some of you who have read here for a while know i am participating in a two year study with some colleagues that focuses on packaging and storing greens in ways that can possibly help maintain freshness better than traditional jute/burlap. with my friend jaime acting as catalyst we decided to vacuum pack several samples of fresh greens during our january/february '07 trip to guatemala. the idea was to separate vac-packed samples into room temp green samples and frozen green samples, and then every six months for two years we would open the corresponding samples from each storage method, roast them identically, cup them and capture any notes. jaime and i have both blogged about this before, so i won't rehash it all now. but i did notice in the run up to my meeting in austin that since it was now august (six months after returning from guatemala) it would be a golden opportunity to utilize the unbiased palates of the others at the meeting.

for the meeting's cupping i decided to try something a little different. it just so happens that i have greens from the same lot of the same farm in guatemala from '06 and '07, as well as the frozen samples from '07. so it was the nearly perfect apples to apples comparison i was looking for to determine the affects of time on greens. i say "nearly perfect" because both the '06 and '07 non-frozen have been carefully stored at room temperature, but the '07 non-frozen has actually also been rebagged out of jute and into plastic. and of course, the '07 frozen has been removed from jute, vac-packed and frozen immediately upon my return home at a constant zero degrees fahrenheit. close enough for government work, i guess.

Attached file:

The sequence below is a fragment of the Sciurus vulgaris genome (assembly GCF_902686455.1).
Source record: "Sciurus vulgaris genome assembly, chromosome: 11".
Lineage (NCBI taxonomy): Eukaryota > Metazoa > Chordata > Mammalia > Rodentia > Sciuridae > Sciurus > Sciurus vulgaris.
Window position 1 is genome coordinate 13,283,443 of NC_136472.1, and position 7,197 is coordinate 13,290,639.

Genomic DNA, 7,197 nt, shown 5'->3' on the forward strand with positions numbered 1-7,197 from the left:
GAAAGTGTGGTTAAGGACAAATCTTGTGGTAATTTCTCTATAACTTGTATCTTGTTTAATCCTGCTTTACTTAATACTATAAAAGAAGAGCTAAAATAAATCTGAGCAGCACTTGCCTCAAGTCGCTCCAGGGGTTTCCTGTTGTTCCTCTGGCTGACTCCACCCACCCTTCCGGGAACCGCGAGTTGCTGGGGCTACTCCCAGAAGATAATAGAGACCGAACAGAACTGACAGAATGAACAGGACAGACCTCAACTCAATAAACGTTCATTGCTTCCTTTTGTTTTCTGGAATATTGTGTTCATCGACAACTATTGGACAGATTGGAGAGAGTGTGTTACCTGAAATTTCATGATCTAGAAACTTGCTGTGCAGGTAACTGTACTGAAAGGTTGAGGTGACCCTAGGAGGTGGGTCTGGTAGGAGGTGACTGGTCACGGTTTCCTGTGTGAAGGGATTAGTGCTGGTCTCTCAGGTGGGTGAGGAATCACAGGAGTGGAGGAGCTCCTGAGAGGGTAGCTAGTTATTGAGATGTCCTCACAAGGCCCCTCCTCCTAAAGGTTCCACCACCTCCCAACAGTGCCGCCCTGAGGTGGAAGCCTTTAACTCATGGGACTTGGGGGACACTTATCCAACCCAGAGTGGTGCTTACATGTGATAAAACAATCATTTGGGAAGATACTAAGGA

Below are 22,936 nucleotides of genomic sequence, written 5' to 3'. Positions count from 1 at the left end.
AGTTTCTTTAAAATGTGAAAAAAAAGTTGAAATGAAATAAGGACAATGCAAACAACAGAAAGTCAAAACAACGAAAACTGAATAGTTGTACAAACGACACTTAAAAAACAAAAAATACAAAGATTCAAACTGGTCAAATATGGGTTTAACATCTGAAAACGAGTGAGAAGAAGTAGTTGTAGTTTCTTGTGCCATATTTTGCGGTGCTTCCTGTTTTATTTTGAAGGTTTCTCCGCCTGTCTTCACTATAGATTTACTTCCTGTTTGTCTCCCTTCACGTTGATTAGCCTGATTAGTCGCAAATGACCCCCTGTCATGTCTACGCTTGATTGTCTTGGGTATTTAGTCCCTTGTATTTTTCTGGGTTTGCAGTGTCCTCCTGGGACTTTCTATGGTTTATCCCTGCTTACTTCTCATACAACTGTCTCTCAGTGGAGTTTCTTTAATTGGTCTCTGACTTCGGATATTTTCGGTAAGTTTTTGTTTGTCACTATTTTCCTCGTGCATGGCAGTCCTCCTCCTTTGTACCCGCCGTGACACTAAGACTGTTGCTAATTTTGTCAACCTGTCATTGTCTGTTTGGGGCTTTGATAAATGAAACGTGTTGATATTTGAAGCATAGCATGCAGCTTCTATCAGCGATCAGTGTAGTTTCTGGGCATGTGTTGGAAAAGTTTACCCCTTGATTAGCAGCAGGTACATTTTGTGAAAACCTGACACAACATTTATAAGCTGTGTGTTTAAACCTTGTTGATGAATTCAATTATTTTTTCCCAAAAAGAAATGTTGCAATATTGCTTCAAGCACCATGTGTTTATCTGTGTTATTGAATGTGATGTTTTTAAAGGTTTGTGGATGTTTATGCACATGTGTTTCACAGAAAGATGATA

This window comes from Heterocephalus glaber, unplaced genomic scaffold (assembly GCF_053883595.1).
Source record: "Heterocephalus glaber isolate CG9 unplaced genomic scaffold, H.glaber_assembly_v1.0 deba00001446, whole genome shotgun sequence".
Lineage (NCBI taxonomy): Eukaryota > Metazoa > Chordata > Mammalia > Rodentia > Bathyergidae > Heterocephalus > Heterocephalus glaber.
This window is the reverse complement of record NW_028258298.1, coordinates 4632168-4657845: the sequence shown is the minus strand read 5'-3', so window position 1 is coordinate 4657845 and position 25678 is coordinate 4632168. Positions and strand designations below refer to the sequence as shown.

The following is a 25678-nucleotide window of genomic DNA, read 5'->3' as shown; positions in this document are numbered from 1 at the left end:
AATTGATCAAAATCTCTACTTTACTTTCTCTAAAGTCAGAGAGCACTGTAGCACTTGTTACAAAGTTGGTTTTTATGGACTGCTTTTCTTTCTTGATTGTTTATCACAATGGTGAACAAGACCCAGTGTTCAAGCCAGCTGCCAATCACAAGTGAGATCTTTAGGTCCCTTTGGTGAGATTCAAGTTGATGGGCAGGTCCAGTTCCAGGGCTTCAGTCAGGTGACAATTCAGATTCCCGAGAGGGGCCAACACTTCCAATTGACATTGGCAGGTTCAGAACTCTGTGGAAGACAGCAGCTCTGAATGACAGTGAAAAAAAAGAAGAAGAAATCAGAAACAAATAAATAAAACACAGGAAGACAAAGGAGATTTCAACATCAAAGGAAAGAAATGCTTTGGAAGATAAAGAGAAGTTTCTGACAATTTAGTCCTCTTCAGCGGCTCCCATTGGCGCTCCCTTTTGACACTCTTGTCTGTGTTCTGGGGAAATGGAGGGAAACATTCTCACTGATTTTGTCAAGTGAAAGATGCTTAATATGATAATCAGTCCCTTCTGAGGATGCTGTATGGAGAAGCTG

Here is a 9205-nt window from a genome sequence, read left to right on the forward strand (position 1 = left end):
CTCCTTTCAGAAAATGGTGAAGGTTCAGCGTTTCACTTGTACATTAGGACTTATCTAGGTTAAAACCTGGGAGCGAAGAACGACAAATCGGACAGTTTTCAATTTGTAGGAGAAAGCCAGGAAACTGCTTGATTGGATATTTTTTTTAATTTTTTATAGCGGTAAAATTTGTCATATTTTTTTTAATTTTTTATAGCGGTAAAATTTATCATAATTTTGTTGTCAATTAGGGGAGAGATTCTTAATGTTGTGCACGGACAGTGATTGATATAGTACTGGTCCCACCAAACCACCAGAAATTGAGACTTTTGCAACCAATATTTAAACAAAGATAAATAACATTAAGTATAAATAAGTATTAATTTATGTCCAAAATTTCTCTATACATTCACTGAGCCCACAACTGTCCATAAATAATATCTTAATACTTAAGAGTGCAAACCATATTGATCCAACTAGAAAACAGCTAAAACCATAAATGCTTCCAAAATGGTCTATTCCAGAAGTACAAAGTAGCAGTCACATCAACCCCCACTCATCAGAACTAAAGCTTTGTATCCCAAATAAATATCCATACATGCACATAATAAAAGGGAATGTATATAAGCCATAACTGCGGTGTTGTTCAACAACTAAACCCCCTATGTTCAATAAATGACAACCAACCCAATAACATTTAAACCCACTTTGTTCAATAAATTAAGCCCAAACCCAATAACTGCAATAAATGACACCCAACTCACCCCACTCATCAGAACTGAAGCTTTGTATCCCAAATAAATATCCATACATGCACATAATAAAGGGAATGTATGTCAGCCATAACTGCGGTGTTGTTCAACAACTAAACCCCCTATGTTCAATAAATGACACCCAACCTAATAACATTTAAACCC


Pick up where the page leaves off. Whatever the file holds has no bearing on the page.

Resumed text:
anyways, visually, the greens were easily identifiable. the '06 had a pallid color relative to the solid jade of the '07 non-frozen. but the frozen '07 looked so much richer jade than even the non-frozen '07 that it almost looked as though they were different beans altogether. the roasted aroma of both whole bean and ground was almost a dead giveaway. and finally, of course, the tasting was the real test. no surprises...the frozen sample ran away with it. unbelievably fresh, fruited and sweet with a high degree of jasmine-citrus aromatics and fragrance.

now, typically i'm a big fan of blind cupping; and normally i would have conducted this session blindly as well. but i felt it was more important to make it known which was which for the purposes of level-setting everyone's palate to what fresh tastes like. did i tip the jury? i really don't think so. half the group had to ask me which was which anyways because they were busy talking among themselves as i was explaining. but they were asking which was which because when they got to the frozen sample they were blown away and were only asking to confirm what their tongues were telling them.

the rest of the meeting was productive and fun. john from jp's java (the founder of the group and our host for the day) made lasagna for everyone and supplied the beer. some great ideas were borne from the meeting and everyone looks forward to september's get together at austin java, where we are trying to get a screening of the movie black gold. eventually brown will host a meeting, if and when we get our roasterie built here.

oh and by the way, the purpose of the frozen greens experiment is not to get everyone to freeze their greens (although that was a clear winning argument from our first cupping). the purpose is to open the conversation about moving away from storing in jute/burlap by giving viable alternatives. i do have some '07 crop from that farm that is being purposely kept in jute to run against our frozen samples a little later in the year and into next.